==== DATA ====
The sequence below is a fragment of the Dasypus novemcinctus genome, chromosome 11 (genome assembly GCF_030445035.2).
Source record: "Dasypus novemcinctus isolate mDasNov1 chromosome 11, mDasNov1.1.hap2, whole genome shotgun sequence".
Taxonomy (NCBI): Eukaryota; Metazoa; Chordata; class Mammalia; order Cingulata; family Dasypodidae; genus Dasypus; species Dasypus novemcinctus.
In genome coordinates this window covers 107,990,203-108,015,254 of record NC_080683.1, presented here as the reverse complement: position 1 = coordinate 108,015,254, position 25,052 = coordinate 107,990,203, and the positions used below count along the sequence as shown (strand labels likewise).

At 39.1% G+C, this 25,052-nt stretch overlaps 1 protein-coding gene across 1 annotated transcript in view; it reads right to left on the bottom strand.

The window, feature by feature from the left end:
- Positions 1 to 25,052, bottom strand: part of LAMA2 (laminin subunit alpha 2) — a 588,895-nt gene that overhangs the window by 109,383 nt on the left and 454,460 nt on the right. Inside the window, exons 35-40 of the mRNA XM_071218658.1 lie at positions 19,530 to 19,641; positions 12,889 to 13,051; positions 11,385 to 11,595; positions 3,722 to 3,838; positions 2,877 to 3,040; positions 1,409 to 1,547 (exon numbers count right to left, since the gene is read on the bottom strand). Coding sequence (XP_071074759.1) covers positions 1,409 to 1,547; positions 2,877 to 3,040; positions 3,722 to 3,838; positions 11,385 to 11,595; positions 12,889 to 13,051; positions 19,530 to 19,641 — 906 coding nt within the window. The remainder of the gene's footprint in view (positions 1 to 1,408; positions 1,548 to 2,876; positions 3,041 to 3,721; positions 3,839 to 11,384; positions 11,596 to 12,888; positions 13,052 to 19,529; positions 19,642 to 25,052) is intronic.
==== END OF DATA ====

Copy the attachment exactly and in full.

The sequence below is a fragment of the Dasypus novemcinctus genome, chromosome 11 (genome assembly GCF_030445035.2).
Source record: "Dasypus novemcinctus isolate mDasNov1 chromosome 11, mDasNov1.1.hap2, whole genome shotgun sequence".
Taxonomy (NCBI): Eukaryota; Metazoa; Chordata; class Mammalia; order Cingulata; family Dasypodidae; genus Dasypus; species Dasypus novemcinctus.
In genome coordinates this window covers 107,990,203-108,015,254 of record NC_080683.1, presented here as the reverse complement: position 1 = coordinate 108,015,254, position 25,052 = coordinate 107,990,203, and the positions used below count along the sequence as shown (strand labels likewise).

At 39.1% G+C, this 25,052-nt stretch overlaps 1 protein-coding gene across 1 annotated transcript in view; it reads right to left on the bottom strand.

The window, feature by feature from the left end:
- Positions 1 to 25,052, bottom strand: part of LAMA2 (laminin subunit alpha 2) — a 588,895-nt gene that overhangs the window by 109,383 nt on the left and 454,460 nt on the right. Inside the window, exons 35-40 of the mRNA XM_071218658.1 lie at positions 19,530 to 19,641; positions 12,889 to 13,051; positions 11,385 to 11,595; positions 3,722 to 3,838; positions 2,877 to 3,040; positions 1,409 to 1,547 (exon numbers count right to left, since the gene is read on the bottom strand). Coding sequence (XP_071074759.1) covers positions 1,409 to 1,547; positions 2,877 to 3,040; positions 3,722 to 3,838; positions 11,385 to 11,595; positions 12,889 to 13,051; positions 19,530 to 19,641 — 906 coding nt within the window. The remainder of the gene's footprint in view (positions 1 to 1,408; positions 1,548 to 2,876; positions 3,041 to 3,721; positions 3,839 to 11,384; positions 11,596 to 12,888; positions 13,052 to 19,529; positions 19,642 to 25,052) is intronic.